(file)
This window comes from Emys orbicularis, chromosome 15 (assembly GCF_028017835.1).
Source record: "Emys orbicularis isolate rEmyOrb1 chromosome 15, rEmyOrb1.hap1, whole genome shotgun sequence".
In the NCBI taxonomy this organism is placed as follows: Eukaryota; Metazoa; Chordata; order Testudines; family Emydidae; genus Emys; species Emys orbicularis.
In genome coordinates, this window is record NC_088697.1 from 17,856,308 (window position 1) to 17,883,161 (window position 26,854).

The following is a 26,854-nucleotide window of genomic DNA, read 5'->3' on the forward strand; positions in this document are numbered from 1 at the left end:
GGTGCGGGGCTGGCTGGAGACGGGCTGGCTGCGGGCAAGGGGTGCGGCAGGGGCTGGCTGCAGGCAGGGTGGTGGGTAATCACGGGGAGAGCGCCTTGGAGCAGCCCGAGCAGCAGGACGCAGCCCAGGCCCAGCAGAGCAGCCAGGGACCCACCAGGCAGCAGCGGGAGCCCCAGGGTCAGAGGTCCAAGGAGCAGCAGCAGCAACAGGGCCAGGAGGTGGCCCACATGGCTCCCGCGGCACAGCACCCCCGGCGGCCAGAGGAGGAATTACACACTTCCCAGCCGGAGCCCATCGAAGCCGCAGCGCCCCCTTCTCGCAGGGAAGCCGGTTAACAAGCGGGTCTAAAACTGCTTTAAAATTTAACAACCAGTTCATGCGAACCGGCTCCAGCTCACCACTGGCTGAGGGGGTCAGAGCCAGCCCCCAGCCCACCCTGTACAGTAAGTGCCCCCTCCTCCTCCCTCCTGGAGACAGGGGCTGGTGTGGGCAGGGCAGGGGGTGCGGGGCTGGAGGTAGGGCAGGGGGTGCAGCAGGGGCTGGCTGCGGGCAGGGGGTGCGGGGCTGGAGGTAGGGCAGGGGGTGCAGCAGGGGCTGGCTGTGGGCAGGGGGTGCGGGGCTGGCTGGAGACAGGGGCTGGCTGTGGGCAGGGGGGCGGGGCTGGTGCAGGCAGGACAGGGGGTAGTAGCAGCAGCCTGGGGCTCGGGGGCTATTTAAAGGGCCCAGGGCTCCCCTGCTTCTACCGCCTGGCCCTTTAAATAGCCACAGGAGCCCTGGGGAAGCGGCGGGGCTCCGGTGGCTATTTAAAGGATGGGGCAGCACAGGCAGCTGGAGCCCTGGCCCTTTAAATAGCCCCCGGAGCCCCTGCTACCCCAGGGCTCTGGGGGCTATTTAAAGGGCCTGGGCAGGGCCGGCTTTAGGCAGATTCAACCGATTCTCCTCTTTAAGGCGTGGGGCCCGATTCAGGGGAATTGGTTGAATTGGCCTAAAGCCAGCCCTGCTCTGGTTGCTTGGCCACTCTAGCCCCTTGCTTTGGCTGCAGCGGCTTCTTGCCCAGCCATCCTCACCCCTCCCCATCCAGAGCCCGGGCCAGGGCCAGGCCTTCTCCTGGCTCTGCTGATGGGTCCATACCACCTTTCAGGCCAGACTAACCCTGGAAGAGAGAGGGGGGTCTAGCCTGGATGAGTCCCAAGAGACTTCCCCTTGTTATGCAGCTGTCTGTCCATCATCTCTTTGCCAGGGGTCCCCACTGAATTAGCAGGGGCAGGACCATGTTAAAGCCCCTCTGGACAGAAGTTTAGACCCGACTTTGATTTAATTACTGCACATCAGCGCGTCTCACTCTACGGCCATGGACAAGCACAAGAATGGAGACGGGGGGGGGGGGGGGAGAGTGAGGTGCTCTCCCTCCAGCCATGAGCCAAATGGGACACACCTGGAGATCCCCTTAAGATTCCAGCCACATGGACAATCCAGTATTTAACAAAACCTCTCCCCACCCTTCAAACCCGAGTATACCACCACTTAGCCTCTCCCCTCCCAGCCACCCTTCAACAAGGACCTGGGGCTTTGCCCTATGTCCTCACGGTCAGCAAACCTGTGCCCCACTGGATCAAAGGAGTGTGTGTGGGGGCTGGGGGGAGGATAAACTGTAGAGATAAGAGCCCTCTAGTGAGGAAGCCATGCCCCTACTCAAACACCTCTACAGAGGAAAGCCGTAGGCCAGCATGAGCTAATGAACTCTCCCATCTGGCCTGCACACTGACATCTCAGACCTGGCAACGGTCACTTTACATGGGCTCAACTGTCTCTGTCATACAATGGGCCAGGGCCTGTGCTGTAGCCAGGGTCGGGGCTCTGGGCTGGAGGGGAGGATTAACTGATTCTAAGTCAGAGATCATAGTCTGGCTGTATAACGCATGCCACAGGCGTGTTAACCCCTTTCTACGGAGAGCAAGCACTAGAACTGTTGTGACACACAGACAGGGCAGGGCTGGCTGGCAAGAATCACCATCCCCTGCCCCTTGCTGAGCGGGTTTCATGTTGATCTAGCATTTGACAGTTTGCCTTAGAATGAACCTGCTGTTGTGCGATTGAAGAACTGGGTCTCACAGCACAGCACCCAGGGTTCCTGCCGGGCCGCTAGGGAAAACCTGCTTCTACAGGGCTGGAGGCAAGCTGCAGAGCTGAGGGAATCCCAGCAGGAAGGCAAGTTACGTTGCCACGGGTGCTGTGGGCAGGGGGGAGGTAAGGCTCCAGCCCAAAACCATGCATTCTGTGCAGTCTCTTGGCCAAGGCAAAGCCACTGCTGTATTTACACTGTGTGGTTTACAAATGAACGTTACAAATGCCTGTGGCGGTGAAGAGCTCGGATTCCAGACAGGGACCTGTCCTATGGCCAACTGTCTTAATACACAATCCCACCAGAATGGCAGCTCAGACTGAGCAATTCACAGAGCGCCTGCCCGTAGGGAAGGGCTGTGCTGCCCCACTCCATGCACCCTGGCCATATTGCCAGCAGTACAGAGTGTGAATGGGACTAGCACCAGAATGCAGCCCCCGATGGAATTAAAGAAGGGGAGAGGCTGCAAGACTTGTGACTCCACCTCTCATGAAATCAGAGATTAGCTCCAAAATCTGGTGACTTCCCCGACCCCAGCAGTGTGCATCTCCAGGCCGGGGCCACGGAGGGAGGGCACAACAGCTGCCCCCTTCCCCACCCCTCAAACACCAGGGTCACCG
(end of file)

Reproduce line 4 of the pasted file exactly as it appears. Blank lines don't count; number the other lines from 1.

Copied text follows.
In genome coordinates, this window is record NC_088697.1 from 17,856,308 (window position 1) to 17,883,161 (window position 26,854).